MOTIVATION

Magnetometer is a platform sensor available under the Generic Sensor API. Magnetometer measures strength and direction of the magnetic field at device's location. The interface offers sensor readings using three properties: x, y, and z. Each returns a number that describes the magnetic field aroud the particular axis. The numbers have a double precision and can be positive or negative, depending on the orientation of the field. The total strength of the magnetic field (M) can be calculated as M = sqrt(x^2 + z^2 + y^2). The unit is in microtesla (µT).

The Earth's magnetic field ranges between approximately 25 and 65 µT. Concrete values depend on location, altitude, weather, interference made by other electric. devices, etc. While we consider it is unlikely that someone determines the precise location of the device from the Mangetometer values, its data can be used for fingerprinting. For instance, it can be determined wheter the device is moving or not. In case of a stationary device, we can make a fingerprint from the device's orientation. Another fingerprintable value is the average total strength of the field, which should remain stable if the device is at the same position and in the same environment.

WRAPPING

To protect the device, we are wrapping the x, y, z getters of the
`Magnetometer.prototype`

object. Instead of using the original data, we use
artificially generated values that look like actual sensor readings.

At every moment, our wrapper stores information about the previous reading. Each
rewrapped getter first checks the `timestamp`

value of the sensor object. If there
is no difference from the previous reading's timestamp, the wrapper returns the
last measured value. Otherwise, it provides a new fake reading.

We designed our fake field generator to fulfill the following properties:

- The randomness of the generator should be high enough to prevent attackers from deducing the sensor values.
- Multiple scripts from the same website that access readings with the same timestamp must get the same results. And thus:
- The readings are deterministic - e.g., for a given website and time, we must be able to say what values to return.

For every "random" draw, we use the Mulberry32 sen_prng that is seeded with a value
generated from the `domainHash`

which ensures deterministic behavior for the given
website. First, we choose the desired total strength `M`

of the magnetic field at
our simulated location. This is a pseudo-random number from 25 to 60 uT, like on
the Earth.

We support two variants of settings the initial axes orientaton: - A pseudorandom draw (RANDOM_AXES_ORIENTATION = true) - the original implementation - Calculation from the faked device rotation (shared by other wrappers) - improved version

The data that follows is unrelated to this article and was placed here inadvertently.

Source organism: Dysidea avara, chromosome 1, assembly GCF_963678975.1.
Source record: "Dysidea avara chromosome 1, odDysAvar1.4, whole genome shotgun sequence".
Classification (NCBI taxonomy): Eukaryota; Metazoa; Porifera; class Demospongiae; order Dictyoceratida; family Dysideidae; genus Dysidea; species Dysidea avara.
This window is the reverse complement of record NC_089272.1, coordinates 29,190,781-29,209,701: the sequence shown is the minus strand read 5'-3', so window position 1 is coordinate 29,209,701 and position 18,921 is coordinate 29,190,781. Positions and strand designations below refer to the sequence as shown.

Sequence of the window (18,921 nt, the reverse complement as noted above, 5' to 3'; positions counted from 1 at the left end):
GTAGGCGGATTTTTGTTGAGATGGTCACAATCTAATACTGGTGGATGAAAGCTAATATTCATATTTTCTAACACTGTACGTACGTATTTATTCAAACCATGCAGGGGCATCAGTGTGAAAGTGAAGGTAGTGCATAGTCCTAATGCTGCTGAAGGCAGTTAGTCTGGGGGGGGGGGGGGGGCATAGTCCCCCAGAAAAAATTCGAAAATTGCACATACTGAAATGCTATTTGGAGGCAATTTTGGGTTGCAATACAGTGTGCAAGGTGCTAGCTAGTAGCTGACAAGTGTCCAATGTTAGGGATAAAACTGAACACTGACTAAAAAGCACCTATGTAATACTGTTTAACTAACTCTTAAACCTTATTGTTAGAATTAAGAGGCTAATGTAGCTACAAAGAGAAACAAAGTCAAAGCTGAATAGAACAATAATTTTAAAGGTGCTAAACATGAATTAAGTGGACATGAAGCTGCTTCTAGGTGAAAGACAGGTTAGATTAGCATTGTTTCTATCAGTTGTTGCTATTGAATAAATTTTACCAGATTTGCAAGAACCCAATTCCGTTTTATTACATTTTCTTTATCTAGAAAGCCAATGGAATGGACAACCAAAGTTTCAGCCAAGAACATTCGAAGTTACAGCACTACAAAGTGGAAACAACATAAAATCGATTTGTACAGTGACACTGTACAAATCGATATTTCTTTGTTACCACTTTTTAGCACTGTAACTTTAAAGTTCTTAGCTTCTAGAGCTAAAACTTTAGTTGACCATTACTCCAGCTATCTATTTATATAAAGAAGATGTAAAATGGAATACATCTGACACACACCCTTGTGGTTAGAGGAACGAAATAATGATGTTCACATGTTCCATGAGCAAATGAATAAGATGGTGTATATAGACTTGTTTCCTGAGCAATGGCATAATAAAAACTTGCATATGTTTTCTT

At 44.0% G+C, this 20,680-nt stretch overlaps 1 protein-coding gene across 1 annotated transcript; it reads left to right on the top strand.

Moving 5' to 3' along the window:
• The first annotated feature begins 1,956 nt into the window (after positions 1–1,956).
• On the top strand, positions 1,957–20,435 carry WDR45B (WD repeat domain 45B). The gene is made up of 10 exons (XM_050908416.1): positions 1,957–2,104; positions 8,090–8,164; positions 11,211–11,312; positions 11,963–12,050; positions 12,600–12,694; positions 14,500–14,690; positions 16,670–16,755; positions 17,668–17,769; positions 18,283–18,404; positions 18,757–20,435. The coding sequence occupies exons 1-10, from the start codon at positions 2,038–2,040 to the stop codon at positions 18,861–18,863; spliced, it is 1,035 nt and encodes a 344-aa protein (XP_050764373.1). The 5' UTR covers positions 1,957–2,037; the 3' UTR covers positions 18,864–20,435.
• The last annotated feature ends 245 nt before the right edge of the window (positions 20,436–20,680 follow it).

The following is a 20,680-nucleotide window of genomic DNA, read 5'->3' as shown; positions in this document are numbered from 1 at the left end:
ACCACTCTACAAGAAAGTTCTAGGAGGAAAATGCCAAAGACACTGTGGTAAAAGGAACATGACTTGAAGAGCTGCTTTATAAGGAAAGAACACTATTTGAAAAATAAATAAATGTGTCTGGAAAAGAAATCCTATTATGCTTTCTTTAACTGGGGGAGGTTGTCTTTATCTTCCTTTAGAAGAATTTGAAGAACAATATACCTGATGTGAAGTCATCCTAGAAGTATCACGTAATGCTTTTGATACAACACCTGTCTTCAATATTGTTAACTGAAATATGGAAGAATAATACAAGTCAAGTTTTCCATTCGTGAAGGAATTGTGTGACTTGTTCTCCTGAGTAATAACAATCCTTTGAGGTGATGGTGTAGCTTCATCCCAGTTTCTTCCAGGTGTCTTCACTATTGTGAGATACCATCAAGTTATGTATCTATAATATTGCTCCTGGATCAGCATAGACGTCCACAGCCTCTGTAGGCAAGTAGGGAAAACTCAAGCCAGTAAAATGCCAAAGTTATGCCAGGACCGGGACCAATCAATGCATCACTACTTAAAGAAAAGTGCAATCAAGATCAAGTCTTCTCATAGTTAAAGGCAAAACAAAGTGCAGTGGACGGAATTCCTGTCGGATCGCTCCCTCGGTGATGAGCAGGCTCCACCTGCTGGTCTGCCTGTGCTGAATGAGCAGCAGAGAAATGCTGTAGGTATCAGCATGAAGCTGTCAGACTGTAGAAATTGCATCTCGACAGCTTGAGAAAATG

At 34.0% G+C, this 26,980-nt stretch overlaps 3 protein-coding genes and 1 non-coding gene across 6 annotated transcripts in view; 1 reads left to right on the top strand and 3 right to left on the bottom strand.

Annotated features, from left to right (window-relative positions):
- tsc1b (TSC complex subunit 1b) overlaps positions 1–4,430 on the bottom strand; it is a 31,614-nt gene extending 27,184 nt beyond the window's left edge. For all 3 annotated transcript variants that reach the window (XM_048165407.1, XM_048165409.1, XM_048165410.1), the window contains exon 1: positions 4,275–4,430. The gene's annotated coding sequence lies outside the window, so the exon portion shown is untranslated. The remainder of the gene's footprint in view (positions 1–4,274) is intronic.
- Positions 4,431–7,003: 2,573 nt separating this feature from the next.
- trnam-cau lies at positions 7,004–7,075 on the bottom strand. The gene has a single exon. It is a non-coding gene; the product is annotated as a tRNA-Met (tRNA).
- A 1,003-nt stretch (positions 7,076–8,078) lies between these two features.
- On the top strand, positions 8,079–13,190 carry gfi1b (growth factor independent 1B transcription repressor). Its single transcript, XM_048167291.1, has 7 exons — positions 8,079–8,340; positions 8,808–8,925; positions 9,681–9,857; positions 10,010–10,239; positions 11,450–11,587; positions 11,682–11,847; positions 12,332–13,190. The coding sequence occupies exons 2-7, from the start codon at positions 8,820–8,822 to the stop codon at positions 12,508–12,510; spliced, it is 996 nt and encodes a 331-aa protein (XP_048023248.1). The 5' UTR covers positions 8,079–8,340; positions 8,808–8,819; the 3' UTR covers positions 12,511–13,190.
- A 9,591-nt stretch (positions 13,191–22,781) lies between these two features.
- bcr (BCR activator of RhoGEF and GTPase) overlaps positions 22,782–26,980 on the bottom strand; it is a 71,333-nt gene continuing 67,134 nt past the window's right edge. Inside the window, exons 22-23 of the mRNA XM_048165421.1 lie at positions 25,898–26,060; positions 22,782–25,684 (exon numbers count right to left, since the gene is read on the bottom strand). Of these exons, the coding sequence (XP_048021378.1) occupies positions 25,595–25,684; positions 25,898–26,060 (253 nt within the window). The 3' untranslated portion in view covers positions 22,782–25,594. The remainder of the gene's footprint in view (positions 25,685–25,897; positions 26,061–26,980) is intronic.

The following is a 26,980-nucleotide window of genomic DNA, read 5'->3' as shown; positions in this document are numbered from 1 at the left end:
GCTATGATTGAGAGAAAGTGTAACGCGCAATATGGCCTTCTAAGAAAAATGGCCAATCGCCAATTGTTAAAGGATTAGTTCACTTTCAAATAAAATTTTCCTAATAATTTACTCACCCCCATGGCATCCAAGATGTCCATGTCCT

For both methods, the orientation is defined by a number from -1 to 1 for each axis:
`baseX`

, `baseY`

, and `baseZ`

. By modifying the above-shown formula, we calculate
the `multiplier`

that needs to be applied to the base values to get the desired field.
The calculation is done as follows:
- mult = (M * sqrt(baseX^2 + baseY^2 + baseZ^2) / (baseX^2 + baseY^2 + baseZ^2))
Now, we know that for axis `x`

, the value should fluctuate around `baseX * mult`

, etc.

How much the field changes over time is specified by the fluctuation factor (0;1] that can also be configured. For instance, 0.2 means that the magnetic field on the axis may change from the base value by 20% in both positive and negative way.

The fluctuation is simulated by using a series of **sine** functions for each axis.
Each sine has a unique amplitude, phase shift, and period. The number of sines per
axis is chosen pseudorandomly based on the wrapper settings. For initial experiments,
we used around 20 to 30 sines for each axis. The optimal configuration is in question.
More sines give less predictable results, but also increase the computing complexity
that could have a negative impact on the browser's performance.

For the given timestamp `t`

, we make the sum of all sine values at the point `x=t`

.
The result is then shifted over the y-axis by adding `base[X|Y|Z] * multiplier`

to
the sum. The initial configuration of the fake field generator was chosen intuitively
to resemble the results of the real measurements. Currently, the generator uses at
least one sine with the period around 100 us (with 10% tolerance), which seems to be
the minimum sampling rate obtainable using the API on mobile devices. Then, at least
one sine around 1 s, around 10 s, 1 minute, and 1 hour. When more than 5 sines are
used, the cycle repeats using `modulo 5`

and creates a new sine with the period around
100 us, but this time the tolerance is 20%. The same follows for seconds, tens of
seconds, minutes, hours. The tolerance grows every 5 sines. For 11+ sines, the tolerance
is 30% up to the maximum (currently 50%). The amplitude of each sine is chosen pseudo-
randomly based on the **fluctuation factor** described above. The phase shift of each
sine is also pseudo-random number from [0;2PI).

Based on the results, this heuristic returns belivable values that look like actual sensor readings. Nevertheless, the generator uses a series of constants, whose optimal values should be a subject of future research and improvements. Perphaps, a correlation analysis with real mesurements could help in the future.

POSSIBLE IMPROVEMENTS Non-stationary devices can be supported if the baseX,Y,Z is updated with each movement. Do more experiments in real environments and possibly update the reference magnetic field vector, or the sine generator, e.g. by simulating temporary pseudorandom electromagnetic interferences, etc.